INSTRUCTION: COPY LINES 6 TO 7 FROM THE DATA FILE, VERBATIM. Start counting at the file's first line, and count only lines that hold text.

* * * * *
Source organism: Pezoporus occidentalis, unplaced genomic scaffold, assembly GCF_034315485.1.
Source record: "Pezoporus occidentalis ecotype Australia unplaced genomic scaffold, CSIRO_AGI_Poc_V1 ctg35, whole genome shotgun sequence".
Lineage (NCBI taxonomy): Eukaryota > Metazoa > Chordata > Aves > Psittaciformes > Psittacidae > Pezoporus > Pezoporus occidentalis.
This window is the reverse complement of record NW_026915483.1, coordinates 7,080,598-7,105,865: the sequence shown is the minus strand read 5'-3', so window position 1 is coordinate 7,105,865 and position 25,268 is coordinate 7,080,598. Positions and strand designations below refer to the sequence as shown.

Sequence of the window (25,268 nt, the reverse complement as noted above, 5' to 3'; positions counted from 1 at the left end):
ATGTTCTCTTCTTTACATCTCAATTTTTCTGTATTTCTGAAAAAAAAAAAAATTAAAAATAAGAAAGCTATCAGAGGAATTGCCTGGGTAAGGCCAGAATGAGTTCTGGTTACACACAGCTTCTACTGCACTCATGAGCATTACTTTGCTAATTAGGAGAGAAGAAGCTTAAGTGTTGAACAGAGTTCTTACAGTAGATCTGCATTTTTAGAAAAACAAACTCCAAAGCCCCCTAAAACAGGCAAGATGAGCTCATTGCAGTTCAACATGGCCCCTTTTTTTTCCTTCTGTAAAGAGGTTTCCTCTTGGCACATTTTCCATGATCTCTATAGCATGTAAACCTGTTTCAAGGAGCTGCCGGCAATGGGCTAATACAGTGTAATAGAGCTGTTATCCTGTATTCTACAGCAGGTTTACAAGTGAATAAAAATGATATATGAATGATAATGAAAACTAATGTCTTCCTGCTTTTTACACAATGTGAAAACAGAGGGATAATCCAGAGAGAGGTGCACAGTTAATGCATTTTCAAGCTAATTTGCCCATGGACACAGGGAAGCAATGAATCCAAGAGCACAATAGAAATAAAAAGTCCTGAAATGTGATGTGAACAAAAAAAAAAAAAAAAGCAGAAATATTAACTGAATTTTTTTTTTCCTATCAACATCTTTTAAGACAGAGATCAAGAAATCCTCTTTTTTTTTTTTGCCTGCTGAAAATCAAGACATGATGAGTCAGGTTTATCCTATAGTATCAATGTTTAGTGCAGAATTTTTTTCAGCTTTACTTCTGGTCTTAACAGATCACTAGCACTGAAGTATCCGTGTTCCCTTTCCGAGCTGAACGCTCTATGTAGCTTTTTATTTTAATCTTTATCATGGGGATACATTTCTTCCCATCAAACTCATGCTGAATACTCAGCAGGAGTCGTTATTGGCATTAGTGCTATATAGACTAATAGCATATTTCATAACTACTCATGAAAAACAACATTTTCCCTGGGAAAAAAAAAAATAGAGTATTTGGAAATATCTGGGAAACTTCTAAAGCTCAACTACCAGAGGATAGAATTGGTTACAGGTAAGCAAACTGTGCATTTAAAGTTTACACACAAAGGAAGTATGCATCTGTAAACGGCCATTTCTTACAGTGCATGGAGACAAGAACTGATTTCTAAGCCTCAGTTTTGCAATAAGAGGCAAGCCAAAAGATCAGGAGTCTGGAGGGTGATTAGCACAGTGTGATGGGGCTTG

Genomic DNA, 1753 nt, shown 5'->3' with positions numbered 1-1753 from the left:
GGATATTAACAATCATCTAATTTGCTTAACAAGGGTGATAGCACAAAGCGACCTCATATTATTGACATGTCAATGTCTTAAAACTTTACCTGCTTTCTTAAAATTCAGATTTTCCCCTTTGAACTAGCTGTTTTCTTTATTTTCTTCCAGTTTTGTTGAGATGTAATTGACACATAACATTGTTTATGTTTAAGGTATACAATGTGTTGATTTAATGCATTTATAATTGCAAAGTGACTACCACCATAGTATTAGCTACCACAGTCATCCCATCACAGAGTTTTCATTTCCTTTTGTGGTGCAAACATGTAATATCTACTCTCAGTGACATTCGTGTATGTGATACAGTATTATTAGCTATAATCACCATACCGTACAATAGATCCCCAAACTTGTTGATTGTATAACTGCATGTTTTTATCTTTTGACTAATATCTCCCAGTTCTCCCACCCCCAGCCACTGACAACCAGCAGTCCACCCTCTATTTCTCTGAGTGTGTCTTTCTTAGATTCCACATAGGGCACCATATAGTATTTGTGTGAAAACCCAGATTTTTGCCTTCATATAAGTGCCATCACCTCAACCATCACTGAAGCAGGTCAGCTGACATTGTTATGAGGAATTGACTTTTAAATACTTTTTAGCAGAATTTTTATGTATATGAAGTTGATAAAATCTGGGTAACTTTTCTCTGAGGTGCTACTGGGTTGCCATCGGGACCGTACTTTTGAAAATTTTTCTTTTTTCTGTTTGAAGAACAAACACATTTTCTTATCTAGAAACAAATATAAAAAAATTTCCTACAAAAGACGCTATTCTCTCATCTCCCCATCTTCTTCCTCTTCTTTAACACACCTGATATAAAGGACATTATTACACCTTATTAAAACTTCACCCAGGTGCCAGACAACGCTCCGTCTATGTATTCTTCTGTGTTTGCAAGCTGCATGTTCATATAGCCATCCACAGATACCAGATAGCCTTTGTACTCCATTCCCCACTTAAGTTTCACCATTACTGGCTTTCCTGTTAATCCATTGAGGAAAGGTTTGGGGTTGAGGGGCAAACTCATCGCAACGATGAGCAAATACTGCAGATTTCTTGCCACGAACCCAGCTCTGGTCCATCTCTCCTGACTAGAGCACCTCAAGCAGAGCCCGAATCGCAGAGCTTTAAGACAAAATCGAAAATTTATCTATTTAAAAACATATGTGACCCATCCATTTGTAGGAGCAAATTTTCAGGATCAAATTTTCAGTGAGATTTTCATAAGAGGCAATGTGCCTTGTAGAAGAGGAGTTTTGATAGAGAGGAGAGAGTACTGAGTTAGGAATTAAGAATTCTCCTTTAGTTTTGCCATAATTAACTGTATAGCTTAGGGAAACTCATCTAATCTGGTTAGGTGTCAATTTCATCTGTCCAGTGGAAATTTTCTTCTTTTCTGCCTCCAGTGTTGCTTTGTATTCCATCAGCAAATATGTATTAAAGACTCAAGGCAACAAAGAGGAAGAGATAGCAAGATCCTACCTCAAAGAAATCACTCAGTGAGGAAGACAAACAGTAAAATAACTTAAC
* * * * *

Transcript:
ATGTTCTCTTCTTTACATCTCAATTTTTCTGTATTTCTGAAAAAAAAAAAAATTAAAAATAAGAAAGCTATCAGAGGAATTGCCTGGGTAAGGCCAGAATGAGTTCTGGTTACACACAGCTTCTACTGCACTCATGAGCATTACTTTGCTAATTAGGAGAGAAGAAGCTTAAGTGTTGAACAGAGTTCTTACAGTAGATCTGCATTTTTAGAAAAACAAACTCCAAAGCCCCCTAAAACAGGCAAGATGAGCTCATTGCAGTTCAACATGGCCCCTTTTTTTTCCTTCTGTAAAGAGGTTTCCTCTTGGCACATTTTCCATGATCTCTATAGCATGTAAACCTGTTTCAAGGAGCTGCCGGCAATGGGCTAATACAGTGTAATAGAGCTGTTATCCTGTATTCTACAGCAGGTTTACAAGTGAATAAAAATGATATATGAATGATAATGAAAACTAATGTCTTCCTGCTTTTTACACAATGTGAAAACAGAGGGATAATCCAGAGAGAGGTGCACAGTTAATGCATTTTCAAGCTAATTTGCCCATGGACACAGGGAAGCAATGAATCCAAGAGCACAATAGAAATAAAAAGTCCTGAAATGTGATGTGAACAAAAAAAAAAAAAAAAGCAGAAATATTAACTGAATTTTTTTTTTCCTATCAACATCTTTTAAGACAGAGATCAAGAAATCCTCTTTTTTTTTTTTGCCTGCTGAAAATCAAGACATGATGAGTCAGGTTTATCCTATAGTATCAATGTTTAGTGCAGAATTTTTTTCAGCTTTACTTCTGGTCTTAACAGATCACTAGCACTGAAGTATCCGTGTTCCCTTTCCGAGCTGAACGCTCTATGTAGCTTTTTATTTTAATCTTTATCATGGGGATACATTTCTTCCCATCAAACTCATGCTGAATACTCAGCAGGAGTCGTTATTGGCATTAGTGCTATATAGACTAATAGCATATTTCATAACTACTCATGAAAAACAACATTTTCCCTGGGAAAAAAAAAAATAGAGTATTTGGAAATATCTGGGAAACTTCTAAAGCTCAACTACCAGAGGATAGAATTGGTTACAGGTAAGCAAACTGTGCATTTAAAGTTTACACACAAAGGAAGTATGCATCTGTAAACGGCCATTTCTTACAGTGCATGGAGACAAGAACTGATTTCTAAGCCTCAGTTTTGCAATAAGAGGCAAGCCAAAAGATCAGGAGTCTGGAGGGTGATTAGCACAGTGTGATGGGGCTTG

Genomic DNA, 1753 nt, shown 5'->3' with positions numbered 1-1753 from the left: